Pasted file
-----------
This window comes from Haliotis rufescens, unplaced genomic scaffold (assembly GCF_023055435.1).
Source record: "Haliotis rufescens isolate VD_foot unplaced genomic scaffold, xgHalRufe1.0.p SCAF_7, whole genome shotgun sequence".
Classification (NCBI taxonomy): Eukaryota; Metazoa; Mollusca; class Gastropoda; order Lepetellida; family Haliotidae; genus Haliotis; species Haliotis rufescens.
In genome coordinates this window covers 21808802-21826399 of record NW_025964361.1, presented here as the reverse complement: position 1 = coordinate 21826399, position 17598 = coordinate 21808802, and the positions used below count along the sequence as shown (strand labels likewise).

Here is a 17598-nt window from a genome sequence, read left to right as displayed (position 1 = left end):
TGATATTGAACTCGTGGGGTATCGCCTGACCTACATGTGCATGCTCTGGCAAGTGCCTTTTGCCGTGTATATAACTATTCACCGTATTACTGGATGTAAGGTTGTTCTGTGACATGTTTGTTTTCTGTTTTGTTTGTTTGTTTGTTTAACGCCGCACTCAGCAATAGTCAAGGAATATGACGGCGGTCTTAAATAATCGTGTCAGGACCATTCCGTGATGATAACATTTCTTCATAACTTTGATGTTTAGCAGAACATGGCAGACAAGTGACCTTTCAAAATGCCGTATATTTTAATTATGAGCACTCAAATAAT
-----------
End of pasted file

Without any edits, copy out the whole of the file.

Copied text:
This window comes from Haliotis rufescens, unplaced genomic scaffold (assembly GCF_023055435.1).
Source record: "Haliotis rufescens isolate VD_foot unplaced genomic scaffold, xgHalRufe1.0.p SCAF_7, whole genome shotgun sequence".
Classification (NCBI taxonomy): Eukaryota; Metazoa; Mollusca; class Gastropoda; order Lepetellida; family Haliotidae; genus Haliotis; species Haliotis rufescens.
In genome coordinates this window covers 21808802-21826399 of record NW_025964361.1, presented here as the reverse complement: position 1 = coordinate 21826399, position 17598 = coordinate 21808802, and the positions used below count along the sequence as shown (strand labels likewise).

Here is a 17598-nt window from a genome sequence, read left to right as displayed (position 1 = left end):
TGATATTGAACTCGTGGGGTATCGCCTGACCTACATGTGCATGCTCTGGCAAGTGCCTTTTGCCGTGTATATAACTATTCACCGTATTACTGGATGTAAGGTTGTTCTGTGACATGTTTGTTTTCTGTTTTGTTTGTTTGTTTGTTTAACGCCGCACTCAGCAATAGTCAAGGAATATGACGGCGGTCTTAAATAATCGTGTCAGGACCATTCCGTGATGATAACATTTCTTCATAACTTTGATGTTTAGCAGAACATGGCAGACAAGTGACCTTTCAAAATGCCGTATATTTTAATTATGAGCACTCAAATAAT